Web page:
Joey Patton: A Director’s Perspective on Hello, Dolly!
Joey’s first encounter with Dolly Levi when the national tour starring Mary Martin played New Orleans, Louisiana in 1965. His favorite, of all the Dollys he has seen, is Mary Martin skipping around the passerelle singing counter harmony to the Dolly number. She was so joyous, and putting her head through that curtain at the top of the stairs in the Harmonia Gardens scene and coming out with that Peter Pan giggle.
The first production that Joey was actively involved in, he choreographed and played Stanley. It was still running on Broadway at the time but this was at Canal Fulton Summer Playhouse in Canal Fulton, Ohio.
There was a director there named Rinaldo Capaluto. Joey had auditioned as a performer and it got down to the wire of him playing the Emcee in Cabaret. That led him to the choreographer position for Hello, Dolly! The star was Gisele MacKenzie. Joey says she was adorable. His parents came up from Louisiana, as they always did when he did a show. They came up for the closing of Fiddler on the Roof and the opening of Dolly! His mother had this wonderful purse with her. Gisele saw this and said, “That’s Dolly’s purse!” Joey’s mother, Frieda, said, “ It’s yours!!” Gisele ended up using the purse in Dolly.
Joey’s parents would arrive with one suitcase with twelve boxes all tied together. His mother would bake pecan pies in Louisiana and bring them to the cast. The night they would arrive, Joey’s father would buy vanilla ice cream and the entire company had Frieda’s pecan pies with vanilla ice cream! Frieda has been gone about twenty five years. Before she passed, she told Joey on the phone, “Don’t forget baby, I’m always there front row center.” More important than Frieda’s pecan pie recipe, Joey owns Frieda’s charm bracelet, with every charm that she ever collected. He always used to know where she was sitting in the theater because of the sound of the charms as she applauded. Since Frieda’s passing, Joey has always assigned this bracelet to someone in the audience so he can still feel and hear Frieda’s presence.
Over the years, Joey has done a lot of productions of Dolly. A couple with a fabulous performer named Susie (Elizabeth) French. She just had it! That thing that is indescribable. He did two productions with her. He also loved doing it with Sheila Smith.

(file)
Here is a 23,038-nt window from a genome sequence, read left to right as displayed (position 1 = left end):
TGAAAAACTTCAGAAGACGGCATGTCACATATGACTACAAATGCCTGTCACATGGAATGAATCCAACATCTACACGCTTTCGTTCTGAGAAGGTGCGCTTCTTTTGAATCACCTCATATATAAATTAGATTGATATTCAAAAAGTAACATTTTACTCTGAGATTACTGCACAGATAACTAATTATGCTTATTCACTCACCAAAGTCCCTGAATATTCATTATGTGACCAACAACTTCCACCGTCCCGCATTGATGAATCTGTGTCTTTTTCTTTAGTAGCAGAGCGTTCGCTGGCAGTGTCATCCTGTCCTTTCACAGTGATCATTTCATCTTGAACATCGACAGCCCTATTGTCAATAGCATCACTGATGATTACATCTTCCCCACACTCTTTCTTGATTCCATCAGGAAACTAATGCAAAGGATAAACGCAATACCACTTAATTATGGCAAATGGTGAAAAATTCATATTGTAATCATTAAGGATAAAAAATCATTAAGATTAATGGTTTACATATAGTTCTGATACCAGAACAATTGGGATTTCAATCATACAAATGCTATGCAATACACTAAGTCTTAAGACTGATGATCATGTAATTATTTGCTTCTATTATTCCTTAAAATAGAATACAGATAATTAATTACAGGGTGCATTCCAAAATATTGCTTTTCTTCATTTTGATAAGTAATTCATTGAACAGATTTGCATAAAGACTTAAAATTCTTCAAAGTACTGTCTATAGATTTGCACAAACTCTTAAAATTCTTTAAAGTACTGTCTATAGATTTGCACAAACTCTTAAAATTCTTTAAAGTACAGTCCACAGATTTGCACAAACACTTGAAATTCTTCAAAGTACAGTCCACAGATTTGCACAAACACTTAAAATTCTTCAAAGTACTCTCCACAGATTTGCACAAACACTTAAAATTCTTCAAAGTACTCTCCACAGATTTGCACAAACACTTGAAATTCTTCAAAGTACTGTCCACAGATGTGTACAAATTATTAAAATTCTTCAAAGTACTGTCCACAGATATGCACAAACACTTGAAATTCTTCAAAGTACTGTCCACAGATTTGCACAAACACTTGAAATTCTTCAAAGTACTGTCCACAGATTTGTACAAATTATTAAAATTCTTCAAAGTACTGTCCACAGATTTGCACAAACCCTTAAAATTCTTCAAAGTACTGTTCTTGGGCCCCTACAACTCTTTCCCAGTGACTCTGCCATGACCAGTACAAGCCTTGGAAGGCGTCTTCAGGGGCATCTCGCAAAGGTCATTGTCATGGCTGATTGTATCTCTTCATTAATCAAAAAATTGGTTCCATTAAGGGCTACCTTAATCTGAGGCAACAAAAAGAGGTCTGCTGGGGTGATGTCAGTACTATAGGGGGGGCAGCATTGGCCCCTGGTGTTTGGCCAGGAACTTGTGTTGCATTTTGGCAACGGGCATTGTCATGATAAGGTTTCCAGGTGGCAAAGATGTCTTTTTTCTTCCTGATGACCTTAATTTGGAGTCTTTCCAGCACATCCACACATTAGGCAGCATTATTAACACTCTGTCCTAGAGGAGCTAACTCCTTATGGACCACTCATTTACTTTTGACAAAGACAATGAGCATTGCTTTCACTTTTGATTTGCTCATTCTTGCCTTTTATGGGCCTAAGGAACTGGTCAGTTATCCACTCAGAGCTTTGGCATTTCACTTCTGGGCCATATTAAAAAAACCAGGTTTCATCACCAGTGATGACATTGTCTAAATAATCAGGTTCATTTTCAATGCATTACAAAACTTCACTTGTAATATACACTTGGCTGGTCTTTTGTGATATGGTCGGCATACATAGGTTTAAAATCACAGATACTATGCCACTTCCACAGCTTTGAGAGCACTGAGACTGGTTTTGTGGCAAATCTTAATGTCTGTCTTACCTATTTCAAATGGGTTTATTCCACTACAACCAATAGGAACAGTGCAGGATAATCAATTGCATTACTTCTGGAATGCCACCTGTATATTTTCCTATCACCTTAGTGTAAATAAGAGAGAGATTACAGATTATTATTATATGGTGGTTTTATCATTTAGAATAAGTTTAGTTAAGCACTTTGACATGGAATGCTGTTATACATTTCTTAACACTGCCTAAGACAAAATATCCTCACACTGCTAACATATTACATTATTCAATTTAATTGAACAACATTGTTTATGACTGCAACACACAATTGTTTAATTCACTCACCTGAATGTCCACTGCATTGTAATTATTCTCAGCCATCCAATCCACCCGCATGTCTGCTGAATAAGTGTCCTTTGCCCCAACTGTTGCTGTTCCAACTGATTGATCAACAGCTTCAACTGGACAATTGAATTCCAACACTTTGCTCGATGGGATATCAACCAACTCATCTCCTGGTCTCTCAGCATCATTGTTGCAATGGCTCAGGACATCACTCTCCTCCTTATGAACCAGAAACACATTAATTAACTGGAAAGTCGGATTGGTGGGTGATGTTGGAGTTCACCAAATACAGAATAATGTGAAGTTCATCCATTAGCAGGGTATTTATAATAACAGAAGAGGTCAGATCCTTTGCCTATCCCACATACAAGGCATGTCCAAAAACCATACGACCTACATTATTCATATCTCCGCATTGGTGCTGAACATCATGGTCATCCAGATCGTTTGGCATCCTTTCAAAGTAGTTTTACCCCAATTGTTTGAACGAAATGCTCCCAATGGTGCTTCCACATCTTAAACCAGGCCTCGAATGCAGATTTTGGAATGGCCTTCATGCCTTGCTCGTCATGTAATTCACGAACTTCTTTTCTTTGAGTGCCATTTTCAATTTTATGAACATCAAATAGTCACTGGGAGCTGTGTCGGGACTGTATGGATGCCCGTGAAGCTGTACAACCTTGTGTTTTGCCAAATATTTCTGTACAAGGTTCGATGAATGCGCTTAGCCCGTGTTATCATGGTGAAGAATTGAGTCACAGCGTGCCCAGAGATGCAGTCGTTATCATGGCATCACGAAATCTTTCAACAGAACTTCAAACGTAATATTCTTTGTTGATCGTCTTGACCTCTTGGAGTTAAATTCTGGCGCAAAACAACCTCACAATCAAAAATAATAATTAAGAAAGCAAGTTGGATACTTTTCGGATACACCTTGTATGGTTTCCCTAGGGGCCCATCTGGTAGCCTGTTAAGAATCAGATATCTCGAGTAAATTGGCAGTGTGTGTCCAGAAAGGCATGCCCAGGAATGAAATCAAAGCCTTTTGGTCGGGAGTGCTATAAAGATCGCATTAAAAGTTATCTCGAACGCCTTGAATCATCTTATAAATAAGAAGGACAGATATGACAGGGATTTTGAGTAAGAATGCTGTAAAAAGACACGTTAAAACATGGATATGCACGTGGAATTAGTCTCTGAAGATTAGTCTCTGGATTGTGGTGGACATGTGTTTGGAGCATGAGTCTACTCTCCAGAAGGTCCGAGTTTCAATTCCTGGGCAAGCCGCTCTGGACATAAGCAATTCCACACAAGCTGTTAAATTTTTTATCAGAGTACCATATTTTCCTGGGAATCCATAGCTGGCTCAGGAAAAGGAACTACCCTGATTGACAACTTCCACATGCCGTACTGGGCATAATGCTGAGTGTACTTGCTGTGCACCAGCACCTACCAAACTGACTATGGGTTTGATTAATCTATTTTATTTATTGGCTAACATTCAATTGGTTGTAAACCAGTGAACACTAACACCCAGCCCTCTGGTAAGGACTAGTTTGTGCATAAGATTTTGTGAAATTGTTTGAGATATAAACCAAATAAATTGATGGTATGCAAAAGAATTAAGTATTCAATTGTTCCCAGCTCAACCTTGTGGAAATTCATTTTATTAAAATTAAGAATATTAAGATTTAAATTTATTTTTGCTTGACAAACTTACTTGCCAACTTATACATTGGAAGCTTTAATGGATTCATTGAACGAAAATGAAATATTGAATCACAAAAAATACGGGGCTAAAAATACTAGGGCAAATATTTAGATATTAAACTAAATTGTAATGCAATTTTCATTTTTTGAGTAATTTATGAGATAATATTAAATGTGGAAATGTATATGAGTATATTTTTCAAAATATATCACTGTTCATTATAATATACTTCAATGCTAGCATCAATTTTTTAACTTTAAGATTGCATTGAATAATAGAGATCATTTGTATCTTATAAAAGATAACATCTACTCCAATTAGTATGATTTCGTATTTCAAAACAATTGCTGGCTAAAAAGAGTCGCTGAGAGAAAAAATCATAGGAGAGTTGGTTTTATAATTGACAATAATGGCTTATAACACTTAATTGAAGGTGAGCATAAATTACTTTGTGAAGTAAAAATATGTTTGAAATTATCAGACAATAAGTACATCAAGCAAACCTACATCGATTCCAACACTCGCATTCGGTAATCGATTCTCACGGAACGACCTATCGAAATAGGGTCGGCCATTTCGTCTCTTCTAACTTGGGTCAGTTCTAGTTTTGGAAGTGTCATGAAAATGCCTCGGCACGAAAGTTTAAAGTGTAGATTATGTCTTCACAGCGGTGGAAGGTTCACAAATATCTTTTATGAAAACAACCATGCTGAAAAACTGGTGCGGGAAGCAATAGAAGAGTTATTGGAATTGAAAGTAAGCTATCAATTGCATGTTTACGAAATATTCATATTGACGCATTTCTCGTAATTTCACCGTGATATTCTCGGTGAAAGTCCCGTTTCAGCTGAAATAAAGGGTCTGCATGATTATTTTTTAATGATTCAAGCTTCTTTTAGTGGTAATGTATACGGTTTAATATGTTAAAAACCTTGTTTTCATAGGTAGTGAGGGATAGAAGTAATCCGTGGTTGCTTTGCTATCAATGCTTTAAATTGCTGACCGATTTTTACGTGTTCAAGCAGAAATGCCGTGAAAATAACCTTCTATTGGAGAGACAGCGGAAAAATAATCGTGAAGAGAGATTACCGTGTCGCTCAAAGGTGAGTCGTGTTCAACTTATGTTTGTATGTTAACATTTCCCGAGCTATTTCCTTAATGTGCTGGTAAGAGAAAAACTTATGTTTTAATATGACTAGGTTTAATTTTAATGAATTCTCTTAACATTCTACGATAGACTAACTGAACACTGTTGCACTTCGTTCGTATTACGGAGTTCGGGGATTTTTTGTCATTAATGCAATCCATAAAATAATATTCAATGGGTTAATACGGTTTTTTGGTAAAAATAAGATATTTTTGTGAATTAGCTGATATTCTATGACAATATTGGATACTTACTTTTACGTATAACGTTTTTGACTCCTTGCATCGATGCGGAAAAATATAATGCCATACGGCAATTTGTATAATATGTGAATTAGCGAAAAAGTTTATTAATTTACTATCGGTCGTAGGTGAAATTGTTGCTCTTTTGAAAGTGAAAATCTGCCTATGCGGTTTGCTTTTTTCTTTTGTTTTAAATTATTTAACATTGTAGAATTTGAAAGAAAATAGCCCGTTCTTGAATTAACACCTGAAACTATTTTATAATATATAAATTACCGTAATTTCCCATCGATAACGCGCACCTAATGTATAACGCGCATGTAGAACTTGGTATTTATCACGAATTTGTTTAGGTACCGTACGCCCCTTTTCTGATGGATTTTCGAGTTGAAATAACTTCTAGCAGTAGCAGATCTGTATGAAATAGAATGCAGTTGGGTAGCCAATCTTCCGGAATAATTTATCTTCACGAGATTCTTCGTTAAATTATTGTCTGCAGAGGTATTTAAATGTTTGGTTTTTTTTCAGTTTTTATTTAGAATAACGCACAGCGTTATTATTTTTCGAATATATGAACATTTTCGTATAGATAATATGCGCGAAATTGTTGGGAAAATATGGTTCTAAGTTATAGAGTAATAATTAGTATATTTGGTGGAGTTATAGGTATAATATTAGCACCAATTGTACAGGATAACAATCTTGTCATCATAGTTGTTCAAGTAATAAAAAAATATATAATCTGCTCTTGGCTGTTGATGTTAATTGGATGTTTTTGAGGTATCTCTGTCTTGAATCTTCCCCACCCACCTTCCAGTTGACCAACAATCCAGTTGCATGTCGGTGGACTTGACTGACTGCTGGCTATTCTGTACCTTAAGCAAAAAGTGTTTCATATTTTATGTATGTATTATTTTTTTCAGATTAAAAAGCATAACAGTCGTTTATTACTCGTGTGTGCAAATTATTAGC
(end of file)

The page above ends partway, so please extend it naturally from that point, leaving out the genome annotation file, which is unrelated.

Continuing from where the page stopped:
Joey choreographed the first one with Gisele. After that, he directed and choreographed all subsequent productions.
Joey feels that Hello, Dolly! is one of those musicals that is deceptively simple. You believe it all about the “lady” and the four dance steps. Each number has its own primary dance step. Dolly number is the duck walk. The Dancing number is called the “ticky tacks.”
The Parade number is “Step , ball, change, march two three four”. Again, it is all deceptively simple. You believe you are seeing something simple, but, in actuality, what Gower did, was stage it in a way that Dolly was always the center of the numbers.
Only once did he deal with a Dolly who tried to play the “star card” and it wasn’t intentional. It was with an actress who was in her seventies, at the time. After a preview, she asked Joey if he could give her HER notes in the dressing room. Joey told her that for her sake he could not. He told her that she was part of the company and if she remained a part of that company, they would love, adore, and support her. Being “separate” was what she was used to. It was in no way negative. The actress was Jane White of Once Upon a Mattress fame. Joey said she was wonderful and they remained friends. They lived in the same neighborhood and would frequently get together for lunch.
Joey absolutely believes that Dolly would be a viable Broadway vehicle in the twenty-first century if it was a brand new vehicle without its rich history. It’s an incredibly entertaining show and it’s about love and the lack of it. It’s one of the great musicals derived from a great play. “If you know how to love, you can be happy. If you don’t, you can’t.”
He also has done it a couple of times in the round. There was one of those “six day wonders” where it just gelled. When you’re staging a show, you are never better than the actors and script. You can take one person if you have the time and really focus on them. But generally it’s all in the casting. And in one particular production, he HAD to be creative. There is no way you can take a show in the round and reproduce it the way it was in a proscenium theater.
You can, of course, pick up qualities of the original.
Joey once did a production in association with Northwestern University. It was a high school production. He was brought in to stage a cast of ninety students. They had a real train on the stage. It was one of those children’s steam powered locomotives. It went across the stage with lots of people sitting in on it. He had two weeks with them. The show was basically blocked prior to Joey. He was brought in to shape it, to set the dance numbers, and give notes. When those kids realized what Joey already knew, what they had, it was magic. They didn’t know what they had until it clicked. For the rest of their lives, they will have known what that “thing” is and it is indefinable.
Joey has always believed that the ultimate love song in the American musical theater is Hello, Dolly! How many people know the name of a waiter? She KNOWS those people. A lot of those jobs at that time were passed down. Some of those kids whose fathers were chefs were peeling potatoes in the kitchen. Some of the waiters, their own brothers or kids were the bus boys. Being a waiter also took enormous skill in a rather expensive restaurant on Fourteenth Street, the basis for Luchow’s. In Joey’s own mind, Dolly’s husband dies. Dolly and Ephraim were a couple who tipped everybody. If a kid was born to one of the waiters, Dolly and Ephraim would bring a gift.
The last time all of those waiters saw Dolly was at Ephraim’s funeral. And she’s back! And she looks beautiful! And time has stood still for her. She comes down the stairs and says “Hello, Harry. Hello, Louie.” She recognizes those familiar faces. And they all sing back, “Hello, Dolly!” It is the ultimate love song and in that modulation, IF they believe it, they will start shedding tears.